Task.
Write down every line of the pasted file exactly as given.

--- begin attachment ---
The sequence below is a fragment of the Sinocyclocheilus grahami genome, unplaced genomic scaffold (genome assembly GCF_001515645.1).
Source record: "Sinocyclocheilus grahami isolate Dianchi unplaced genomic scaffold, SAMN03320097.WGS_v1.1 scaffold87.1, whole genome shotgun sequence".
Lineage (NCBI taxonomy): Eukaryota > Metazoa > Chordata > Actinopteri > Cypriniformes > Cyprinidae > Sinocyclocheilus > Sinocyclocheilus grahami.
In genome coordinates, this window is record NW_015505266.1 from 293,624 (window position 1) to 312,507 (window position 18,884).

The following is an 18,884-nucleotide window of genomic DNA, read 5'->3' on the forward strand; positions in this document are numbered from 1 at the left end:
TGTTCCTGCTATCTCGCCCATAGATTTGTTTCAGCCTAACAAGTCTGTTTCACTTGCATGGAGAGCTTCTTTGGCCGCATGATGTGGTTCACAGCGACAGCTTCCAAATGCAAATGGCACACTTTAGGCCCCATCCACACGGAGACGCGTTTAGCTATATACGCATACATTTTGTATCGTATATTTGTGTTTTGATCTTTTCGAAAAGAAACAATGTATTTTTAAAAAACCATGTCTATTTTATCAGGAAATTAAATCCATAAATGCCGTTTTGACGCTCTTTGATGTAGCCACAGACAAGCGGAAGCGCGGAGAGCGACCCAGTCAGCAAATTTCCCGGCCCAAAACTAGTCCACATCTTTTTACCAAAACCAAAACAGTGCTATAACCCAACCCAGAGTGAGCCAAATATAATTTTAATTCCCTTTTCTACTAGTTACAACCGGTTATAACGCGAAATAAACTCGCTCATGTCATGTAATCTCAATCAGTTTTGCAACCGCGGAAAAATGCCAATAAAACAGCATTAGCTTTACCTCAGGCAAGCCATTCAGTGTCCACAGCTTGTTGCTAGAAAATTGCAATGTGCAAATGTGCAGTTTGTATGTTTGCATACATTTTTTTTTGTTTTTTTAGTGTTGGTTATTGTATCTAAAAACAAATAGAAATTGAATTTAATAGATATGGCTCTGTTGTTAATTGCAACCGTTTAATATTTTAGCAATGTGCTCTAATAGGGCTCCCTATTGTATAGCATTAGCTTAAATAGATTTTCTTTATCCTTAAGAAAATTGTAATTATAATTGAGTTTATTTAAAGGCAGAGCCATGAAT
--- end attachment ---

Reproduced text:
The sequence below is a fragment of the Sinocyclocheilus grahami genome, unplaced genomic scaffold (genome assembly GCF_001515645.1).
Source record: "Sinocyclocheilus grahami isolate Dianchi unplaced genomic scaffold, SAMN03320097.WGS_v1.1 scaffold87.1, whole genome shotgun sequence".
Lineage (NCBI taxonomy): Eukaryota > Metazoa > Chordata > Actinopteri > Cypriniformes > Cyprinidae > Sinocyclocheilus > Sinocyclocheilus grahami.
In genome coordinates, this window is record NW_015505266.1 from 293,624 (window position 1) to 312,507 (window position 18,884).

The following is an 18,884-nucleotide window of genomic DNA, read 5'->3' on the forward strand; positions in this document are numbered from 1 at the left end:
TGTTCCTGCTATCTCGCCCATAGATTTGTTTCAGCCTAACAAGTCTGTTTCACTTGCATGGAGAGCTTCTTTGGCCGCATGATGTGGTTCACAGCGACAGCTTCCAAATGCAAATGGCACACTTTAGGCCCCATCCACACGGAGACGCGTTTAGCTATATACGCATACATTTTGTATCGTATATTTGTGTTTTGATCTTTTCGAAAAGAAACAATGTATTTTTAAAAAACCATGTCTATTTTATCAGGAAATTAAATCCATAAATGCCGTTTTGACGCTCTTTGATGTAGCCACAGACAAGCGGAAGCGCGGAGAGCGACCCAGTCAGCAAATTTCCCGGCCCAAAACTAGTCCACATCTTTTTACCAAAACCAAAACAGTGCTATAACCCAACCCAGAGTGAGCCAAATATAATTTTAATTCCCTTTTCTACTAGTTACAACCGGTTATAACGCGAAATAAACTCGCTCATGTCATGTAATCTCAATCAGTTTTGCAACCGCGGAAAAATGCCAATAAAACAGCATTAGCTTTACCTCAGGCAAGCCATTCAGTGTCCACAGCTTGTTGCTAGAAAATTGCAATGTGCAAATGTGCAGTTTGTATGTTTGCATACATTTTTTTTTGTTTTTTTAGTGTTGGTTATTGTATCTAAAAACAAATAGAAATTGAATTTAATAGATATGGCTCTGTTGTTAATTGCAACCGTTTAATATTTTAGCAATGTGCTCTAATAGGGCTCCCTATTGTATAGCATTAGCTTAAATAGATTTTCTTTATCCTTAAGAAAATTGTAATTATAATTGAGTTTATTTAAAGGCAGAGCCATGAAT